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Postby Zahveed » Sun Mar 06, 2011 9:13 am

RANGO
Cast: Johnny Depp, Isla Fischer, Ned Beatty, Abigail Breslin, Alfred Molina, Bill Nighy, Ray Winstone, Timothy Olyphant, Harry Dean Stanton
Dir: Gore Verbinksi


Everyone knows I like weird shit. At least anyone that remembers me knows that. That being said, this is definitely up my alley. It's a story we've all seen before. A stranger enters a town and pretends to be someone he's not and then you can figure out the rest of the movie from there. That isn't even a problem. It's just executed so well that any cliches are forgiving. If anything, the movie is well aware this tale has been told hundreds of times and just plays along with the adults in the audience. The allusions to other westerns and Nevada based films are abundant. There isn't an 8 year old out there that knows who Hunter S. Thompson is, but there he is driving down I-15 with his lawyer strung out on drugs in the backseat.

Surprisingly, the humor isn't for most kids. There are some silly antics to keep their attention, but most of the dialogue will go right over there heads. It's not even because there's sexual innuendo because there is very little if any. It's just so absurd and witty that the youngest kids wouldn't get it. Unfortunately all the older kids at the theater I went to went to see Just Go With It. They missed out. It reminds me of The Fantastic Mr. Fox in that respect, just not as quirky. More zany.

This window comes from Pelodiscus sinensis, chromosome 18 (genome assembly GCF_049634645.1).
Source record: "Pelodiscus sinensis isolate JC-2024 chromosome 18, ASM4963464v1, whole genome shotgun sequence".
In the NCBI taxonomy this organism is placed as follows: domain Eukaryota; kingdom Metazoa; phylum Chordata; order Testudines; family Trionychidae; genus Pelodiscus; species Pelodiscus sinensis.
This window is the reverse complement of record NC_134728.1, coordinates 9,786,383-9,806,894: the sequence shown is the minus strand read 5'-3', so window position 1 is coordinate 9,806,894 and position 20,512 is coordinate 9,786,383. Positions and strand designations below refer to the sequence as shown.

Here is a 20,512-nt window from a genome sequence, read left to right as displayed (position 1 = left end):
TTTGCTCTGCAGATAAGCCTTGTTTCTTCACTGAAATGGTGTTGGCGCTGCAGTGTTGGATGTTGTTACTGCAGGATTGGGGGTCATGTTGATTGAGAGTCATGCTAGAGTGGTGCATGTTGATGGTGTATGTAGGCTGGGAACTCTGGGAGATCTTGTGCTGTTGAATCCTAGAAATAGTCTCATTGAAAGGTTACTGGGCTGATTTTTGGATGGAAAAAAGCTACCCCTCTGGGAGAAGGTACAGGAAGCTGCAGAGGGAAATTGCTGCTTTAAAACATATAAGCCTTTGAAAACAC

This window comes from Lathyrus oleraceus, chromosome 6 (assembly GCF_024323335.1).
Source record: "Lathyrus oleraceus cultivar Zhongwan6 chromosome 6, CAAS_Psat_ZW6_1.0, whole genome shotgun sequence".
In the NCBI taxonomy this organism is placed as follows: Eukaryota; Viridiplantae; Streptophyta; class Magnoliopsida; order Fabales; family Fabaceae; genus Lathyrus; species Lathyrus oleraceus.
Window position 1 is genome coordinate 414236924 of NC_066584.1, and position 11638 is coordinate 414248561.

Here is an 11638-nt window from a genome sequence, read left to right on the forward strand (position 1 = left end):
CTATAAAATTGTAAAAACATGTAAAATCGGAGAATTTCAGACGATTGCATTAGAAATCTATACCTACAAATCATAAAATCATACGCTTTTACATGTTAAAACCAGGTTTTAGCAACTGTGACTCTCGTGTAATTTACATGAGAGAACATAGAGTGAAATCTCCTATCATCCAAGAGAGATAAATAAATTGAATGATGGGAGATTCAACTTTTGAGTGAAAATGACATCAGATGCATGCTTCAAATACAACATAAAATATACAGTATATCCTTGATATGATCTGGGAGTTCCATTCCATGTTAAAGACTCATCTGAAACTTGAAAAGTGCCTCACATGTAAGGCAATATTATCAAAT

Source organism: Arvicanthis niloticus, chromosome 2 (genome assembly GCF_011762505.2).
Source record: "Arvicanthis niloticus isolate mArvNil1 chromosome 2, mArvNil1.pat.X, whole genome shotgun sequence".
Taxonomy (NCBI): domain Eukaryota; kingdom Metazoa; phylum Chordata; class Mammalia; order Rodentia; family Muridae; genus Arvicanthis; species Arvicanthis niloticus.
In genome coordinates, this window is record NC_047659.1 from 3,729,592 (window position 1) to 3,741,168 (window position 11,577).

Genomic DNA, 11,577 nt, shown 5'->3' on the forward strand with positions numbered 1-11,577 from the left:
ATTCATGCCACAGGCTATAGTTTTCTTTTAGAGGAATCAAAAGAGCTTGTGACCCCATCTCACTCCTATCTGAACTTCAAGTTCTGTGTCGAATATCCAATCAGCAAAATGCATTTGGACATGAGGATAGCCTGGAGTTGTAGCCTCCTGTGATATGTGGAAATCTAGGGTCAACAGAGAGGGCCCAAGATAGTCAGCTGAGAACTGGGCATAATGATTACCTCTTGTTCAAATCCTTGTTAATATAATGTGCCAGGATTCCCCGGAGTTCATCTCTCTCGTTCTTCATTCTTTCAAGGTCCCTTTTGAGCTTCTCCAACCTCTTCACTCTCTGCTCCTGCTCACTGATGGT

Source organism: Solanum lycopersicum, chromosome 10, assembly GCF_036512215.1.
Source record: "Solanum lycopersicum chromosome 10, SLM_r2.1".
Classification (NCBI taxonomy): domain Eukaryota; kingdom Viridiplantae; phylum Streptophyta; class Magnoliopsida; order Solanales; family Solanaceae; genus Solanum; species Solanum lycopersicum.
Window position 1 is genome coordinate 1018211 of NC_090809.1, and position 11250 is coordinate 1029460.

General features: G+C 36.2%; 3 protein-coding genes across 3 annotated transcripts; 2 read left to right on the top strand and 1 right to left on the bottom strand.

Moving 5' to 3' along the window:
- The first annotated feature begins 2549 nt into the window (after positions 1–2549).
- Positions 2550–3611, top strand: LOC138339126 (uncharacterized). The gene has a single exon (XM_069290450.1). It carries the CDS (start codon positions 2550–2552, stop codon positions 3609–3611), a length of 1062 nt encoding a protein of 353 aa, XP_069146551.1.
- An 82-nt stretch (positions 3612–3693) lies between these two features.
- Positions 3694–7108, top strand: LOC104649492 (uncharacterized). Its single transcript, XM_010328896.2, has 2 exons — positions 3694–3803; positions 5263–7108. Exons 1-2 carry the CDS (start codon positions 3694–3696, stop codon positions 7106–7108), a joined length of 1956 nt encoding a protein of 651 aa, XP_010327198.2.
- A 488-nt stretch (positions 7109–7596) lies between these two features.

Now, the animation is top notch. I don't think any animated film this year can top this movie technically and don't even say Pixar can do it. I refuse to believe Cars 2 is going to be anything other than a giant toy commercial. The movements are fluid and timed just right to make the most sober joke hilarious. I recommend this to anybody that like goddamn cartoons. Those who don't like it will probably appreciate Hop...

J/k That looks horrible

Grade: A-

Oscar Prospects: Best Animated Picture. Maybe Sound Editing and Mixing but that's unlikely.




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Postby anonymous1980 » Sun Mar 06, 2011 6:32 am

THE ADJUSTMENT BUREAU
Cast: Matt Damon, Emily Blunt, Anthony Mackie, John Slattery, Terence Stamp, Michael Kelly.
Dir: George Nolfi.

Romantic thrillers are kind of rare in films these days. Rarer still are romantic thrillers with philosophical and even religious undertones. This is just what this film is. It's also very well-made and very well-acted and very entertaining but it's also quite sweet, moving, romantic and has more substance and intelligence than your average thriller or romance. It's a very respectable effort.

Oscar Prospects: I'm not optimistc. Maybe Adapted Screenplay?

Grade: B